Hardwood, is, first and foremost, the personal journey of director Hubert Davis. He sets out to find out why his father, former Harlem Globetrotter Mel Davis, made the decisions that so shaped Hubert’s own life. And Hubert knows exactly whom to ask — Megan, his white mother, who fell in love with Davis in the 1960s, when racism seemed to make a marriage impossible; Mary Etta, the black woman Davis eventually married; Hubert’s older half-brother, Mawuli, whom he didn’t know until he was 11; and, most importantly, the basketball-playing and coaching old man himself.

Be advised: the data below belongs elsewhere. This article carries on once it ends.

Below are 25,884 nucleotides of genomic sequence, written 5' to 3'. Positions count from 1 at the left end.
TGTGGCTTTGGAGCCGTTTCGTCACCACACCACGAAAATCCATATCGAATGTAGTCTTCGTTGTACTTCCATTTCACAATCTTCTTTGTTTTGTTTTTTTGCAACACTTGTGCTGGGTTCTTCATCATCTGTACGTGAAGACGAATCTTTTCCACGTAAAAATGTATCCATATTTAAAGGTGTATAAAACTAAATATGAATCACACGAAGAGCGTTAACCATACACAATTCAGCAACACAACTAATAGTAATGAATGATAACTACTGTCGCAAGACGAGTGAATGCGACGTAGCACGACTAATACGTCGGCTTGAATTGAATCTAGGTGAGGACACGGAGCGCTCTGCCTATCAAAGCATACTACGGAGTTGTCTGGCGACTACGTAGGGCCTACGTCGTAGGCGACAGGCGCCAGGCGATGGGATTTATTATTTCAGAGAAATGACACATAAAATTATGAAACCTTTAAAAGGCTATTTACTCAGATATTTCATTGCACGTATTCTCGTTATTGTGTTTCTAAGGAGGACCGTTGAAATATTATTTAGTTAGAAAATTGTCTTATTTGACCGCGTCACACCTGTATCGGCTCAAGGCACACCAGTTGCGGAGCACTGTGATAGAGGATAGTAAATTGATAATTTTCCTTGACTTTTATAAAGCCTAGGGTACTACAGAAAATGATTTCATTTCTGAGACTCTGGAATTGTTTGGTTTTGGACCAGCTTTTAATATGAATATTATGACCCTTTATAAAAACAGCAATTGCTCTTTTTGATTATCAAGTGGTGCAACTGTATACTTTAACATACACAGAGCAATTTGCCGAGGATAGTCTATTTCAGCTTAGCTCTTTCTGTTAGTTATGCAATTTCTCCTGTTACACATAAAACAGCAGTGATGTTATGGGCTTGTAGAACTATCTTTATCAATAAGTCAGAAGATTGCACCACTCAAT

I was really lucky to get with the Globetrotters. And I mostly got there because of coming out of Tennessee State University. Most of the guys with the Globetrotters then was from Tennessee State, which had a quality of basketball players I couldn’t explain. They always had a basketball tradition at Tennessee State. And the guys who was coaching and doing some of the management with the Globetrotters was from Tennessee State and so I was lucky.